Neuralink Safety Concerns Drove Co-Founder to Break Up With Elon Musk

A neurosurgeon and co-founder of Elon Musk’s biotech company Neuralink says he left the seven-year-old firm because he felt there was a safer way to connect human brains to computers.

“I’ve pretty much devoted my entire professional life to bringing neural interfaces from the world of science to the world of medicine,” Dr. Benjamin Rapoport said in a recent Wall Street Journal podcast interview. “But I felt that in order to move to the world of medicine and technology, safety is paramount.”

Neuralink’s approach to brain-computer interfaces (BCI) requires the insertion of many electrodes into the brain’s tissue, which Rapoport says brings unnecessary risks for the patient.

“Those (electrodes) have the drawback of doing some amount of brain damage when they’re inserted into the brain, and I felt that it was possible to extract information-rich data from the brain without damaging the brain,” he explained.

Rapoport has since founded his own company, Precision Neuroscience, hoping to achieve equivalent results with non-invasive technology.

The Neuralink approach has raised alarm both inside and outside the company, starting with its treatment of early test subjects. Inspectors from the U.S. Food and Drug Administration (FDA) raised concerns about poor animal welfare controls at Neuralink observed during inspections of the company’s California laboratory in 2021 and 2022.

Furthermore, according to company records reviewed by Reuters, since 2018, Neuralink has killed roughly 1,500 animals in its attempts to successfully connect brains to computer interfaces.

The company nonetheless received FDA approval to begin human trials, and began actively recruiting for human test subjects in late September. Neuralink reported inserting a chip into its first living human in January.

The patient reportedly remained healthy with no adverse results, but experts from the Physicians Committee for Responsible Medicine have urged Neuralink to halt all animal and human experiments and instead focus on non-invasive brain-computer interfaces.

The battle for brain supremacy

Precision Neuroscience, founded by Rapoport in 2021 after his departure from Neuralink, is focused on using surface microelectrodes that coat the brain’s surface without penetrating it.

“For a medical device, safety often implies minimal invasiveness, and in the early days of brain-computer interfaces, there was this notion that in order to extract information-rich data from the brain, one needed to penetrate the brain with tiny little needle-like electrodes,” Rapaport said.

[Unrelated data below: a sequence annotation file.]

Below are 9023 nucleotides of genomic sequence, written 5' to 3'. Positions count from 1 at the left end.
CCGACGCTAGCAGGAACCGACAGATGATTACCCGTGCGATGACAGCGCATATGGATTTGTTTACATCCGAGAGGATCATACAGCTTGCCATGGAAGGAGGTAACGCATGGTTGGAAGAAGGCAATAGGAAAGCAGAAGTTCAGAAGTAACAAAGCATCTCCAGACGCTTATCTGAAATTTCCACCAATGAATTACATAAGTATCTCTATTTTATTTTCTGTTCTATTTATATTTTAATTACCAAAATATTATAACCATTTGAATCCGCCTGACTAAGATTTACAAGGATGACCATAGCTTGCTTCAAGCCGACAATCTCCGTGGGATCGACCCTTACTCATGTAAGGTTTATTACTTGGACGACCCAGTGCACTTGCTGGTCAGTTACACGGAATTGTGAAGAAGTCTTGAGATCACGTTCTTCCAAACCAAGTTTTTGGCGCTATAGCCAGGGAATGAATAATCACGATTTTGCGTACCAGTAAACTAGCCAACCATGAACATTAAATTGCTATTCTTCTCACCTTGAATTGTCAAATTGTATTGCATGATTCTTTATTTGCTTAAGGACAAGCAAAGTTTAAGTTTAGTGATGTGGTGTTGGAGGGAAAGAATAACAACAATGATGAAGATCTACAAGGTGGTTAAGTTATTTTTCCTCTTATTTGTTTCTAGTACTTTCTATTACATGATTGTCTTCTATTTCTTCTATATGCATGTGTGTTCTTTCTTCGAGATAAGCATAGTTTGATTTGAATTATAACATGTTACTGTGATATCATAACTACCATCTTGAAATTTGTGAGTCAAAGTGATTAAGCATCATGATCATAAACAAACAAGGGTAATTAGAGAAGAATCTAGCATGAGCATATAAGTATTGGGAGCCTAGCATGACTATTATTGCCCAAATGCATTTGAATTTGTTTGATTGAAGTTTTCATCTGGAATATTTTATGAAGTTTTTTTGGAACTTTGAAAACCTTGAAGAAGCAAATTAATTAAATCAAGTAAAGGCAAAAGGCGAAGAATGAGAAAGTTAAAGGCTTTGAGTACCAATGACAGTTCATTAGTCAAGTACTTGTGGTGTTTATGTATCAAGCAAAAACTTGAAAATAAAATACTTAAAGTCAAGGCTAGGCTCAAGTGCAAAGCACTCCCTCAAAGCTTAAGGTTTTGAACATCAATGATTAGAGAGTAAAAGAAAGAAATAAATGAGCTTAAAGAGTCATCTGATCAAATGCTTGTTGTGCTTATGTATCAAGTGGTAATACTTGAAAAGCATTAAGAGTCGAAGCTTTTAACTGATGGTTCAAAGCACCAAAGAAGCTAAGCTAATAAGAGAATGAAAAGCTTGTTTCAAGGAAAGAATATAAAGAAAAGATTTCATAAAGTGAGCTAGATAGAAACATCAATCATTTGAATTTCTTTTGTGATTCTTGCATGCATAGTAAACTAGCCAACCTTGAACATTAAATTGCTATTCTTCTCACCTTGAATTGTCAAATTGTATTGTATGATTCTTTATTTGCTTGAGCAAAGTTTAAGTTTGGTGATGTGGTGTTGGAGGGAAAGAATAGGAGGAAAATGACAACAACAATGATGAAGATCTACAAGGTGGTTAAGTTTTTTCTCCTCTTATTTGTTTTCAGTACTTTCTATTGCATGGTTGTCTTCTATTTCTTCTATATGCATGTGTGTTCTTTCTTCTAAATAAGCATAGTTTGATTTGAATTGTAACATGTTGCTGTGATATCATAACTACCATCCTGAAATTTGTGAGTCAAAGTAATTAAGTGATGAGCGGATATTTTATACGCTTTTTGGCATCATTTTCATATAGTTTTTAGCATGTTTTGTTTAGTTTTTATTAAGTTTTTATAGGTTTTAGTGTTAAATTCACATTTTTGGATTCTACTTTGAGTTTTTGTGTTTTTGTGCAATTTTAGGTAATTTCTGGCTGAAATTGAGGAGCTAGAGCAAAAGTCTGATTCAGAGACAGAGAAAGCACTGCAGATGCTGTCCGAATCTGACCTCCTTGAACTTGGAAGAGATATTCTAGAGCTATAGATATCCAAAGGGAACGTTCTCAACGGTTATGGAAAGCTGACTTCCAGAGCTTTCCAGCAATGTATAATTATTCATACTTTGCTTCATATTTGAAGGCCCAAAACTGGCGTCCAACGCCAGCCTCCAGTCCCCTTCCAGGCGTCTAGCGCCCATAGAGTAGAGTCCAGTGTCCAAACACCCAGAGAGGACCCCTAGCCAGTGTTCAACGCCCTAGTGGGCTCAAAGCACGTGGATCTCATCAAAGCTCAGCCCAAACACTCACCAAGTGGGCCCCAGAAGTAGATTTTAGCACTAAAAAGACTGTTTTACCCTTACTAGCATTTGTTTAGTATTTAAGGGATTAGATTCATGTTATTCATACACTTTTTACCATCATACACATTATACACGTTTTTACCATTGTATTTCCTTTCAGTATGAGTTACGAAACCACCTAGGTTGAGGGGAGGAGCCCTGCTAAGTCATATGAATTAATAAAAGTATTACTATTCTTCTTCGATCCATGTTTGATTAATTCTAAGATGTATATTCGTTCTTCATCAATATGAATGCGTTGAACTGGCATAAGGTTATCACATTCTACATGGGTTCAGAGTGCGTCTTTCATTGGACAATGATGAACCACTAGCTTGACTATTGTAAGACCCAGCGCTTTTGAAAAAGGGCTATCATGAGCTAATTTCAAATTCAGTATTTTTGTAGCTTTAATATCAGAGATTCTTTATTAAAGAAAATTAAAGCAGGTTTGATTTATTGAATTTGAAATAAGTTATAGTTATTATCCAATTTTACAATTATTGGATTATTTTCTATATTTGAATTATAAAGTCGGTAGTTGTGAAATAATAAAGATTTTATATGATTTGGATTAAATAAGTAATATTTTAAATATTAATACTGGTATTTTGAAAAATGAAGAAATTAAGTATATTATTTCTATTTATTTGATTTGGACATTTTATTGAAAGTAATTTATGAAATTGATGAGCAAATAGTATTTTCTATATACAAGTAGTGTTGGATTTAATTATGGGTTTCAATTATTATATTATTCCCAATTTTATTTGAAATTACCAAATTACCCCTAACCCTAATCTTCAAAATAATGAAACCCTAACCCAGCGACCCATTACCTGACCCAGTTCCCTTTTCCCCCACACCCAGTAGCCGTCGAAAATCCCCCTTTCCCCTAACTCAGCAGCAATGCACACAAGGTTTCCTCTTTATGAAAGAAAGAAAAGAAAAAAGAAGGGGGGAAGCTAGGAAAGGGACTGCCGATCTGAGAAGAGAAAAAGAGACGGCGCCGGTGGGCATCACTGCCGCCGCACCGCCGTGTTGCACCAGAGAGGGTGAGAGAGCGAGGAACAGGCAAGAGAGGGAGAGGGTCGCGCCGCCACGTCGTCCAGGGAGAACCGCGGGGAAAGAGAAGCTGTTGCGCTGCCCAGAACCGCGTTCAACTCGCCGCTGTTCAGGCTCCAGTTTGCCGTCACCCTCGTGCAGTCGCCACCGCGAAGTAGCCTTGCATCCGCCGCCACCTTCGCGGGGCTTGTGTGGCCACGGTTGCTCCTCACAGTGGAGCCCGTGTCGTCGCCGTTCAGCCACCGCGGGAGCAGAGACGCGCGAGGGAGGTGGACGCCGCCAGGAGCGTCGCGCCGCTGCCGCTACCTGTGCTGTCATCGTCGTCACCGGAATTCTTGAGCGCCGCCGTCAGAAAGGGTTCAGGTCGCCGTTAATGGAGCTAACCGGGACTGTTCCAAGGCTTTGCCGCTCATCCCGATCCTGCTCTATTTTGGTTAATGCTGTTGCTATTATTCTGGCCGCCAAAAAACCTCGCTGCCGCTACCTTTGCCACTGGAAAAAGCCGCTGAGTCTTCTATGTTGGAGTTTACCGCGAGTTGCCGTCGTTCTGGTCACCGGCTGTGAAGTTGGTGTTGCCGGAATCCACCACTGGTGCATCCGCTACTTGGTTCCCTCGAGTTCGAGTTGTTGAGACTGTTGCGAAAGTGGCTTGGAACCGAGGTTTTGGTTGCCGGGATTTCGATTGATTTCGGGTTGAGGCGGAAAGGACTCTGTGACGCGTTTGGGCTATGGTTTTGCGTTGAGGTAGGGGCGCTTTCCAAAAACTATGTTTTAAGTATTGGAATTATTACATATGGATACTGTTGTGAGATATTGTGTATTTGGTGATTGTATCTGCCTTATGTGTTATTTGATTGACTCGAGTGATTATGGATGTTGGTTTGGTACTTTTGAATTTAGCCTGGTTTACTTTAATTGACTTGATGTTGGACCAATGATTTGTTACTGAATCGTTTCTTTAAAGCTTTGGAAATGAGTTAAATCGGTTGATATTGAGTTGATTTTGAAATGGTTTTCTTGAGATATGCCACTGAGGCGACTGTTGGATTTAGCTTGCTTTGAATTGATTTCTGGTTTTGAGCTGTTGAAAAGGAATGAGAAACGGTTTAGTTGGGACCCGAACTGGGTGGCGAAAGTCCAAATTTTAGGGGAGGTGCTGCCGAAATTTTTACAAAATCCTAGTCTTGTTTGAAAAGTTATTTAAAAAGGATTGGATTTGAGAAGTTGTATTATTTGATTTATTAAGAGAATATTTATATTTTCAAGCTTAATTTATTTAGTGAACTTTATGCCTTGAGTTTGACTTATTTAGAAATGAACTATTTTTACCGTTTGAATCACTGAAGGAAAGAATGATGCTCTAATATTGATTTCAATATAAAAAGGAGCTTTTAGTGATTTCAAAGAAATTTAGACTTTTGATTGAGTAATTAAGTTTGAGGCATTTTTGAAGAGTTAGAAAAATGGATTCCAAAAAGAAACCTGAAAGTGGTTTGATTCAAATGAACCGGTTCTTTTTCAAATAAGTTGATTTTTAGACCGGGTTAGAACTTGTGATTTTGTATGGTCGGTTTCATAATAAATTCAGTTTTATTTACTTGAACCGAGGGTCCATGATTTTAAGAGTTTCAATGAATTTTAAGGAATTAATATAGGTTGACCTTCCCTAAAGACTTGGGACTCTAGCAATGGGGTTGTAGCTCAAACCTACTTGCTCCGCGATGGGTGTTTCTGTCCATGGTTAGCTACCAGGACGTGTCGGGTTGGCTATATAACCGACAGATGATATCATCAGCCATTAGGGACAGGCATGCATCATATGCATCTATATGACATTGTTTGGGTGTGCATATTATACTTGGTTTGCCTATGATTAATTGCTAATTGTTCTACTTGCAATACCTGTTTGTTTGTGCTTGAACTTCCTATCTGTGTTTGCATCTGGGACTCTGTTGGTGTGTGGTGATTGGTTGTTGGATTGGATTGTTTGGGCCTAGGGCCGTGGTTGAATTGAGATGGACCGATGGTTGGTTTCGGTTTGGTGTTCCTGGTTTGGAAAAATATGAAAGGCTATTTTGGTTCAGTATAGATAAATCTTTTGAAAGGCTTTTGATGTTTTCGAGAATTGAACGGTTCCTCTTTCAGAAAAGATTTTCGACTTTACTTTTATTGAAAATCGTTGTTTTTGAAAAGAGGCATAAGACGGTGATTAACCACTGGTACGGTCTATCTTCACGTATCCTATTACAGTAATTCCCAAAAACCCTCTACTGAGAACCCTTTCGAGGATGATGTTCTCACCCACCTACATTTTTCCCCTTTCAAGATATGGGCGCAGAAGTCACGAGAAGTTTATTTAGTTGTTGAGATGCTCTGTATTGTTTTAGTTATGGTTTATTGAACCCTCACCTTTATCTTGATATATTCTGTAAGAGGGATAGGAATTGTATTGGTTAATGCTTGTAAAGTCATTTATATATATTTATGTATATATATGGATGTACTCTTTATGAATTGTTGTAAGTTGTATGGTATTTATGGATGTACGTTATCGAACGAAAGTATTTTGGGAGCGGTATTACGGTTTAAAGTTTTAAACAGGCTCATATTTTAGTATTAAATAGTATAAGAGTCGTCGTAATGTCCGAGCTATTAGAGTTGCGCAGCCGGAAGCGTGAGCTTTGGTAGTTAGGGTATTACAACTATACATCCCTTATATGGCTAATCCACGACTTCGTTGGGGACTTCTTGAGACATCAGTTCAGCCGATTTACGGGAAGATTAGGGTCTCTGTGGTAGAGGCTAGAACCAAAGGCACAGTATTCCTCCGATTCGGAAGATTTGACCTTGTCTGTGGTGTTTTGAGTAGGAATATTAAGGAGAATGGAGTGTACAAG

This is no longer the case, he added, outlining his new company’s methods.

“At precision, the physical interface with the brain is a thin film about a quarter of the width of a human eyelash that conforms to the undulating surface of the brain,” Rapoport explained on the podcast. “And inside that thin film are embedded tiny little platinum micro electrodes, each one about the size of a neuron.”

These electrodes are arranged in a lattice pattern on the brain’s surface, detecting electrical signals while filtering out noise, he said. The data is then compressed, transmitted externally, and translated into intelligible form by machine learning software calibrated to each individual’s unique brain signals.

While Neuralink’s approach may offer access to a larger trove of neural data, Precision Neuroscience’s method could mitigate the risks associated with invasive procedures, Rappoport asserted.

The two-time neurotech founder said he is optimistic about the overall potential of brain-computer interfaces, calling them a “platform technology” that could enable new applications in different fields as interfaces improve. BCIs will start becoming more common for medical patients in the next few years and could eventually change the way healthy people interact with computers, too, according to Rapoport.

“With brain-computer interface technology, we think we will be able to enable smooth, intuitive functionality that will allow [a disabled person] to type, use PowerPoint, use Excel, surf the internet, send email, do all the things that the average worker can do—perhaps even better,” he said.

As with any breakthrough medical tech, however, BCIs are as expensive as they are promising. Rapoport explains that the costs come from the huge amounts of research and development required to implement these procedures safely and at scale.

Still, he said, we can’t rule out a future where these enhancements are widely available, adding that Precision Neuroscience aims to make its tech as accessible as possible without losing its moral compass.

“It’s very important to all of us that the technology be accessible and affordable,” he concluded. ”We’re committed to the price point not being a barrier to entry.”

Edited by Ryan Ozawa.

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